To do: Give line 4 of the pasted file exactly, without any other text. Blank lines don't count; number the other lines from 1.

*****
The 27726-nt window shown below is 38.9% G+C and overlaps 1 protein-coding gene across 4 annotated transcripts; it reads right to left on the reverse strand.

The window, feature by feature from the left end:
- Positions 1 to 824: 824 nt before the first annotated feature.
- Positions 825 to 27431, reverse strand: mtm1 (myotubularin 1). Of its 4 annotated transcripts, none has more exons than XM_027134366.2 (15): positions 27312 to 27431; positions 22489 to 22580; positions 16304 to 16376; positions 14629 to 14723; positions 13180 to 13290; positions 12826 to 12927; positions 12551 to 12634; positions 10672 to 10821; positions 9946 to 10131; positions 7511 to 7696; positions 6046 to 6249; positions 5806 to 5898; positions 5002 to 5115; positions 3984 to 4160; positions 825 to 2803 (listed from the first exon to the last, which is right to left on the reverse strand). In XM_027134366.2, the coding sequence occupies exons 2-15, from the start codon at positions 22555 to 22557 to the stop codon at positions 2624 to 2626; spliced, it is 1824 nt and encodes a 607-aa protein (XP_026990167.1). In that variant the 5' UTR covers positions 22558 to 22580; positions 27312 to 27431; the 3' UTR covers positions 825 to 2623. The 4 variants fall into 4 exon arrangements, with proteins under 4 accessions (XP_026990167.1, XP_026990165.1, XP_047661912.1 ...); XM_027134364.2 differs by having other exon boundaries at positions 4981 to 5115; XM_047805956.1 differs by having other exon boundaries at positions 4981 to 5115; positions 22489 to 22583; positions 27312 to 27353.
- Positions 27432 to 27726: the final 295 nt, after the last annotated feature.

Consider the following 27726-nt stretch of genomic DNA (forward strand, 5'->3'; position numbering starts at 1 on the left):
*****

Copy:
- Positions 825 to 27431, reverse strand: mtm1 (myotubularin 1). Of its 4 annotated transcripts, none has more exons than XM_027134366.2 (15): positions 27312 to 27431; positions 22489 to 22580; positions 16304 to 16376; positions 14629 to 14723; positions 13180 to 13290; positions 12826 to 12927; positions 12551 to 12634; positions 10672 to 10821; positions 9946 to 10131; positions 7511 to 7696; positions 6046 to 6249; positions 5806 to 5898; positions 5002 to 5115; positions 3984 to 4160; positions 825 to 2803 (listed from the first exon to the last, which is right to left on the reverse strand). In XM_027134366.2, the coding sequence occupies exons 2-15, from the start codon at positions 22555 to 22557 to the stop codon at positions 2624 to 2626; spliced, it is 1824 nt and encodes a 607-aa protein (XP_026990167.1). In that variant the 5' UTR covers positions 22558 to 22580; positions 27312 to 27431; the 3' UTR covers positions 825 to 2623. The 4 variants fall into 4 exon arrangements, with proteins under 4 accessions (XP_026990167.1, XP_026990165.1, XP_047661912.1 ...); XM_027134364.2 differs by having other exon boundaries at positions 4981 to 5115; XM_047805956.1 differs by having other exon boundaries at positions 4981 to 5115; positions 22489 to 22583; positions 27312 to 27353.